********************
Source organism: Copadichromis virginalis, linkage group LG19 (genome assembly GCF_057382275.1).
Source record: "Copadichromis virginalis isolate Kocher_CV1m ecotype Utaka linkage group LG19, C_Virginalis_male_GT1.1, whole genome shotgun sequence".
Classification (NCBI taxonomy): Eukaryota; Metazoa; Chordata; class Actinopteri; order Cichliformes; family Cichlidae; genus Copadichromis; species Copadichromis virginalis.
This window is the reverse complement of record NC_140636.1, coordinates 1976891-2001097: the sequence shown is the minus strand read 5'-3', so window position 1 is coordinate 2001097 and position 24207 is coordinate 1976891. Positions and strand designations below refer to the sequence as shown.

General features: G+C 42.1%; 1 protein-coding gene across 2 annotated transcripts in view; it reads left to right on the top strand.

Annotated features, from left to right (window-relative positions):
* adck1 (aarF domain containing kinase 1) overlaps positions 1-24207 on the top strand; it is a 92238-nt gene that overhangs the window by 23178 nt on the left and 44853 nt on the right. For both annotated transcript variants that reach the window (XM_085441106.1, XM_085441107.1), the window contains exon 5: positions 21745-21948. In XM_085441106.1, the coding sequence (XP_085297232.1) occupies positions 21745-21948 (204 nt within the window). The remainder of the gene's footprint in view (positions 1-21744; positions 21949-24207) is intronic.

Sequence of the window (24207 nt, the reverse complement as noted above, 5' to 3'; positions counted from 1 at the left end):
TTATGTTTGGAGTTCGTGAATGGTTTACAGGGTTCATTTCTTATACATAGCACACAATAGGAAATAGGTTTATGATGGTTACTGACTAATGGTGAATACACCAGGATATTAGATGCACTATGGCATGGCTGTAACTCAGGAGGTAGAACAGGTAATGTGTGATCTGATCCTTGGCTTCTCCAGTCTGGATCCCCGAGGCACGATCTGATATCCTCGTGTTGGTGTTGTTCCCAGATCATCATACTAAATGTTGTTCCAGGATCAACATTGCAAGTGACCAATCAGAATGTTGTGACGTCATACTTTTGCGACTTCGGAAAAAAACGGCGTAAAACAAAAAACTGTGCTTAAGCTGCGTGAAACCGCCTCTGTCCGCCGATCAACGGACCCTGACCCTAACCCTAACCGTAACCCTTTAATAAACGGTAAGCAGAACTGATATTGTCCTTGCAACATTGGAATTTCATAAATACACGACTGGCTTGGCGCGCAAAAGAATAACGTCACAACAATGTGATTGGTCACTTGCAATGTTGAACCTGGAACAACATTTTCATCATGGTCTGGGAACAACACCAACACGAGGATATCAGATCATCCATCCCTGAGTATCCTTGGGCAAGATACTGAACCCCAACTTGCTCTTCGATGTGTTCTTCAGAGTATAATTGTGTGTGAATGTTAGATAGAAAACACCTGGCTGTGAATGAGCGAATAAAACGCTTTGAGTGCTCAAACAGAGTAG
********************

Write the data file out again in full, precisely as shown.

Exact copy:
Source organism: Copadichromis virginalis, linkage group LG19 (genome assembly GCF_057382275.1).
Source record: "Copadichromis virginalis isolate Kocher_CV1m ecotype Utaka linkage group LG19, C_Virginalis_male_GT1.1, whole genome shotgun sequence".
Classification (NCBI taxonomy): Eukaryota; Metazoa; Chordata; class Actinopteri; order Cichliformes; family Cichlidae; genus Copadichromis; species Copadichromis virginalis.
This window is the reverse complement of record NC_140636.1, coordinates 1976891-2001097: the sequence shown is the minus strand read 5'-3', so window position 1 is coordinate 2001097 and position 24207 is coordinate 1976891. Positions and strand designations below refer to the sequence as shown.

General features: G+C 42.1%; 1 protein-coding gene across 2 annotated transcripts in view; it reads left to right on the top strand.

Annotated features, from left to right (window-relative positions):
* adck1 (aarF domain containing kinase 1) overlaps positions 1-24207 on the top strand; it is a 92238-nt gene that overhangs the window by 23178 nt on the left and 44853 nt on the right. For both annotated transcript variants that reach the window (XM_085441106.1, XM_085441107.1), the window contains exon 5: positions 21745-21948. In XM_085441106.1, the coding sequence (XP_085297232.1) occupies positions 21745-21948 (204 nt within the window). The remainder of the gene's footprint in view (positions 1-21744; positions 21949-24207) is intronic.

Sequence of the window (24207 nt, the reverse complement as noted above, 5' to 3'; positions counted from 1 at the left end):
TTATGTTTGGAGTTCGTGAATGGTTTACAGGGTTCATTTCTTATACATAGCACACAATAGGAAATAGGTTTATGATGGTTACTGACTAATGGTGAATACACCAGGATATTAGATGCACTATGGCATGGCTGTAACTCAGGAGGTAGAACAGGTAATGTGTGATCTGATCCTTGGCTTCTCCAGTCTGGATCCCCGAGGCACGATCTGATATCCTCGTGTTGGTGTTGTTCCCAGATCATCATACTAAATGTTGTTCCAGGATCAACATTGCAAGTGACCAATCAGAATGTTGTGACGTCATACTTTTGCGACTTCGGAAAAAAACGGCGTAAAACAAAAAACTGTGCTTAAGCTGCGTGAAACCGCCTCTGTCCGCCGATCAACGGACCCTGACCCTAACCCTAACCGTAACCCTTTAATAAACGGTAAGCAGAACTGATATTGTCCTTGCAACATTGGAATTTCATAAATACACGACTGGCTTGGCGCGCAAAAGAATAACGTCACAACAATGTGATTGGTCACTTGCAATGTTGAACCTGGAACAACATTTTCATCATGGTCTGGGAACAACACCAACACGAGGATATCAGATCATCCATCCCTGAGTATCCTTGGGCAAGATACTGAACCCCAACTTGCTCTTCGATGTGTTCTTCAGAGTATAATTGTGTGTGAATGTTAGATAGAAAACACCTGGCTGTGAATGAGCGAATAAAACGCTTTGAGTGCTCAAACAGAGTAG